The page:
The freelancer economy and remote work

That laptop beach lifestyle, exotic locations, work from anywhere in the world and have more autonomy and freedom in your life.That’s the lifestyle that’s painted & depicted, if you run your own lifestyle business, am a freelancer or remote worker. Whilst this image can be true, it is only a tiny tiny snapshot in time and the reality is not as pretty as Instagram makes it out to be. A lot the times you are just in your pjs working behind your desk, eating toast as crumbs fall off your plate and onto your keyboard - as you scream “fuck!” with toast in your mouth so more crumbs fall out as you watch YouTube. All the while you wonder whether or not you should wear proper pants for the day. And you decide ‘yes’ you should wear proper pants for the day.

Guiding principles. Why do you do what you do?

I’ve been reading Ray Dalio’s book Principles over the last few days. It talks about Ray’s principles and experiences of building Bridgewater Associates into one of the most successful hedge funds in history. It dissects his life and work principles which is a fascinating read. Rays humility and open mindedness is what makes him interesting. For overachievers I highly recommend picking up his book to get into the deep psyche of someone as extraordinary as Ray and to learn from his wisdom and principles. Both in investing and in life. 

How I almost quit 

11 years ago I was sitting on a tram on my way to work and contemplated whether I was good enough to be a designer. Bright eyed but a complete rookie and unfamiliar with the demands of a studio working environment. The stress was too much, the obstacles too high, I wasn’t doing well on the job and I really struggled to find my footing. If only I was good enough I thought to myself, if only things were easier and I could just go on autopilot. How much better would that be if that was the case? I really felt I wasn’t good enough that day and that maybe I should quit and not step foot off that tram. It seemed to be the easier route.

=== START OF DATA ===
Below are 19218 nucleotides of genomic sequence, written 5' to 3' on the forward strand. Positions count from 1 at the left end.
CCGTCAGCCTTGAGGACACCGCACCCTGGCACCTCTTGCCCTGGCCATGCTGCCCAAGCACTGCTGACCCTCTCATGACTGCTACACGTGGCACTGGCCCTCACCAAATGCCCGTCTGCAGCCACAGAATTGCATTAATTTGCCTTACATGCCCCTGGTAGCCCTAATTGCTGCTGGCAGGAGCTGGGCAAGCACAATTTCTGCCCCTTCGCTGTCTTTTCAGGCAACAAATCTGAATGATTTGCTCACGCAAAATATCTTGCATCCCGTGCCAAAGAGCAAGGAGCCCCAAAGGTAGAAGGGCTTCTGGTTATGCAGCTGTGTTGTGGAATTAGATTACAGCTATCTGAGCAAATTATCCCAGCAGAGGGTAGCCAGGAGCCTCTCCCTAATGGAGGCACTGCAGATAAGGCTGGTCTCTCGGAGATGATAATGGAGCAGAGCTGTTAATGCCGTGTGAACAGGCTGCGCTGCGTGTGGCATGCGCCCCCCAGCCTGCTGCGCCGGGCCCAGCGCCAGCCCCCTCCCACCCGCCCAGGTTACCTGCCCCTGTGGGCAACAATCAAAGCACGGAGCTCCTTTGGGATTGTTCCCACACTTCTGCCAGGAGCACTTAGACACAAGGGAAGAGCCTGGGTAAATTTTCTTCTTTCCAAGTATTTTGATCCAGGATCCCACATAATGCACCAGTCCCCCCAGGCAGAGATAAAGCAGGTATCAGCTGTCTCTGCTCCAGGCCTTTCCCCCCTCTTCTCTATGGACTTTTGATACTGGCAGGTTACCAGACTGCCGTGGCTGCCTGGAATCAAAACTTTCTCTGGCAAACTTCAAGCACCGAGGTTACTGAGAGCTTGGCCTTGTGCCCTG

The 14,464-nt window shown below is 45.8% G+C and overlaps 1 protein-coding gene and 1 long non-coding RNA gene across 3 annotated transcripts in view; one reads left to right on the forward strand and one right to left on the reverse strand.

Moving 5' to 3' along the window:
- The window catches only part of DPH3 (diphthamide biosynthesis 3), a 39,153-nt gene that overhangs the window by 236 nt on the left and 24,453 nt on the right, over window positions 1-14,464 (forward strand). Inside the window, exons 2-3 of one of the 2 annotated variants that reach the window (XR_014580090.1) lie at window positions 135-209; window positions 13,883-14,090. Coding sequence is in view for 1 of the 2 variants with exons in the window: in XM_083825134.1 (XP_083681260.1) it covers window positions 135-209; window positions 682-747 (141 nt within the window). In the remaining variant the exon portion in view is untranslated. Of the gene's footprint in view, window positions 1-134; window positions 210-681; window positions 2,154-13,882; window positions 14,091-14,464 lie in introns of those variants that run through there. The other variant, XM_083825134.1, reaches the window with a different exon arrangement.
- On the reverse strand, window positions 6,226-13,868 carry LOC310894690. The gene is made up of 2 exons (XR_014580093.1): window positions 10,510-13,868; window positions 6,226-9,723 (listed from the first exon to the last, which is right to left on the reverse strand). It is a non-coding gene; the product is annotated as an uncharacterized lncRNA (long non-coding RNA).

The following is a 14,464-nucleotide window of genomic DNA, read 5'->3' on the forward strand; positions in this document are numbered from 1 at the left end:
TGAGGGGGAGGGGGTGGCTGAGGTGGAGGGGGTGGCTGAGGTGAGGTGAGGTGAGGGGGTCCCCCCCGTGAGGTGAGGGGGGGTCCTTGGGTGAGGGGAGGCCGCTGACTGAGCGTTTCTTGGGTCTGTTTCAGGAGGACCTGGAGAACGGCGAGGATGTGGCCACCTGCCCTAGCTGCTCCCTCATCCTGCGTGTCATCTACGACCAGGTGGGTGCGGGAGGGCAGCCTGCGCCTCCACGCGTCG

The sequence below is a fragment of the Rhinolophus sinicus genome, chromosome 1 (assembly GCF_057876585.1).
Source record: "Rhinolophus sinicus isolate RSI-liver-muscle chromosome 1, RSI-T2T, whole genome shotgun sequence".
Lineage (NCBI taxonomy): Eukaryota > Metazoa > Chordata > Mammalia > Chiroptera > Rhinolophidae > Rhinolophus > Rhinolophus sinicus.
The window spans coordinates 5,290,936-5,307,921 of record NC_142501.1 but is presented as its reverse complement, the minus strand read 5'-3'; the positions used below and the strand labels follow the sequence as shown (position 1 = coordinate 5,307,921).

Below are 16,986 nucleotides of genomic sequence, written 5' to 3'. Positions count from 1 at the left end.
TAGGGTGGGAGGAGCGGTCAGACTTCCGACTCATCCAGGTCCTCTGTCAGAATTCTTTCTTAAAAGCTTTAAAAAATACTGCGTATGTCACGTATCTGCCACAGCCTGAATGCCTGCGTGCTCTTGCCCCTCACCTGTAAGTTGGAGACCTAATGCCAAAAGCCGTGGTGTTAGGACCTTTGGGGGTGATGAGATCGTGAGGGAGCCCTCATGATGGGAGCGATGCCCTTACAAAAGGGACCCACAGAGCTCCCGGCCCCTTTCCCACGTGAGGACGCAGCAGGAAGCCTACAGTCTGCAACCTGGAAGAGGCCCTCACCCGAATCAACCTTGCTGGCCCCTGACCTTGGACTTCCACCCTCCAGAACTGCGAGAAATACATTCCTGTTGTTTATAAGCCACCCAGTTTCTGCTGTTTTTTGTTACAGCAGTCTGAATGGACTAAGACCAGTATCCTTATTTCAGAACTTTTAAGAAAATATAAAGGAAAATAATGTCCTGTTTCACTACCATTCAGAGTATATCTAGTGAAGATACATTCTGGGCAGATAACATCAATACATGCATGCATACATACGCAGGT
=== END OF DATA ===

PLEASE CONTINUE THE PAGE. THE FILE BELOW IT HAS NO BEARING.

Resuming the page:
Mentors = Growth

Mentors I’ve had throughout my career have been instrumental to my growth as a designer. They helped guide the way and gave me that little push that I needed to realise more of my potential. The moments where I was lost and didn’t know if I was good enough to be a designer, or how to improve my work, or whether or not I could quit my job and run my own business. I looked at my mentors who paved the way for so many of these big decisions and actions that I took. Both through their own actions and their advice.

UX Design – Storyboards, User Epics, User stories, User Research

The best designers I believe are the ones that are capable of thinking and executing across the spectrum of the design process. To look at things from a macro level – How does this product fit into a businesses product offering, brand and overall bottom line? And how does this product fit into the lives of the users and customers we are servicing? To also having the ability and the chops to execute on this information – implemented through sketches, wires, prototypes, visual design, testing, iterating, collaborating and launching. To get that balance of researcher, thinker vs craftsman and visual designer. 

Launching a product as a designer, maker and founder

Launching a product as a designer, maker and founder

You might be thinking of starting a side project/startup/side hustle or your own business one day and this posts for you. And even if you aren’t, there are still invaluable lessons in today’s post on how to think like designer, along with practical know-how tips that you can use. I’ve found the best posts I’ve written are the ones where you can step into my mind and thought process so to speak. Just to peer over my shoulder and go “oh shit so that’s how you got from there to there”.